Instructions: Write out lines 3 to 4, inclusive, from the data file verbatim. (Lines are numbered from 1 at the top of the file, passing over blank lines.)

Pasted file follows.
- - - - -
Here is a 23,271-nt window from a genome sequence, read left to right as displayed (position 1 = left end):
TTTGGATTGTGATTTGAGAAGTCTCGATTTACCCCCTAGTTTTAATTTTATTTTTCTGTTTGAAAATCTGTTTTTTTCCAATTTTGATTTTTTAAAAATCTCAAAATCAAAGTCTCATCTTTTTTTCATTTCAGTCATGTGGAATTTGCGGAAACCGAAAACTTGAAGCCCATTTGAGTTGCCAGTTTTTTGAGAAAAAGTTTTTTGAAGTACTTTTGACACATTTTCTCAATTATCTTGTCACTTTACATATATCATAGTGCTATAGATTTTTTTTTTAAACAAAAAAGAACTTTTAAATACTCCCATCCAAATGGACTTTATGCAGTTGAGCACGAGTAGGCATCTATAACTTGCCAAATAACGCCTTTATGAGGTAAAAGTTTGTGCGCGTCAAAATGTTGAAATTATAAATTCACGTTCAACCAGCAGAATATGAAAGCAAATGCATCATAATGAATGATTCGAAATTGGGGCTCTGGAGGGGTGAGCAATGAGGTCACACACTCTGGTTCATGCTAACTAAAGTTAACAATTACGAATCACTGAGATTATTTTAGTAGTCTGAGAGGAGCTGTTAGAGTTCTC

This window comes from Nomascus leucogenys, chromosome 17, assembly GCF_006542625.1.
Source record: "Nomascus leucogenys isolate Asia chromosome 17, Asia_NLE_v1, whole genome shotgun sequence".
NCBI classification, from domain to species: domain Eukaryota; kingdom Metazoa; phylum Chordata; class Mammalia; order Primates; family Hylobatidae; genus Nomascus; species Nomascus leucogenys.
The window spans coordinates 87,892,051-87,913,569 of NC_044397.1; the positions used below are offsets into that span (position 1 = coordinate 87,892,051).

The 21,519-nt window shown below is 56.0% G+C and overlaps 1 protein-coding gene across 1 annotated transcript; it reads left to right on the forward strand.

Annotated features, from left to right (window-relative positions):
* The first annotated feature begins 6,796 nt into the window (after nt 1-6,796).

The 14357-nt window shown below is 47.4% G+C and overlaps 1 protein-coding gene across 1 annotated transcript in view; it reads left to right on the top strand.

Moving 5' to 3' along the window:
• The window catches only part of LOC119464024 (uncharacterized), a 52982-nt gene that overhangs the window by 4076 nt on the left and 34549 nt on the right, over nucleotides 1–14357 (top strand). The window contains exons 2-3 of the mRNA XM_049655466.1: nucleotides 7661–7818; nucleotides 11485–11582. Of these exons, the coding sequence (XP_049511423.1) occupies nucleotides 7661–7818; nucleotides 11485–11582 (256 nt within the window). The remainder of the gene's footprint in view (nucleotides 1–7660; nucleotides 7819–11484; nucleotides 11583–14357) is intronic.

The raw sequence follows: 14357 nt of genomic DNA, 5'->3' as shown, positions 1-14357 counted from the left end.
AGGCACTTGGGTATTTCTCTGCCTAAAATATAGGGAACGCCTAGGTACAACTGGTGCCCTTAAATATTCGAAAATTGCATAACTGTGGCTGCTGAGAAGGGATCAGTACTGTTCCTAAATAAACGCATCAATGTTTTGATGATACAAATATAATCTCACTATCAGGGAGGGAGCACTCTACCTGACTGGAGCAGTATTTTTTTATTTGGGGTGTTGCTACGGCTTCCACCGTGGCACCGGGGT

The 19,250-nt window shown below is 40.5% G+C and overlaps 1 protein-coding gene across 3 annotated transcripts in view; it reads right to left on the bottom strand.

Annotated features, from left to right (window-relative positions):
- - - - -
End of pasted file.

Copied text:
This window comes from Nomascus leucogenys, chromosome 17, assembly GCF_006542625.1.
Source record: "Nomascus leucogenys isolate Asia chromosome 17, Asia_NLE_v1, whole genome shotgun sequence".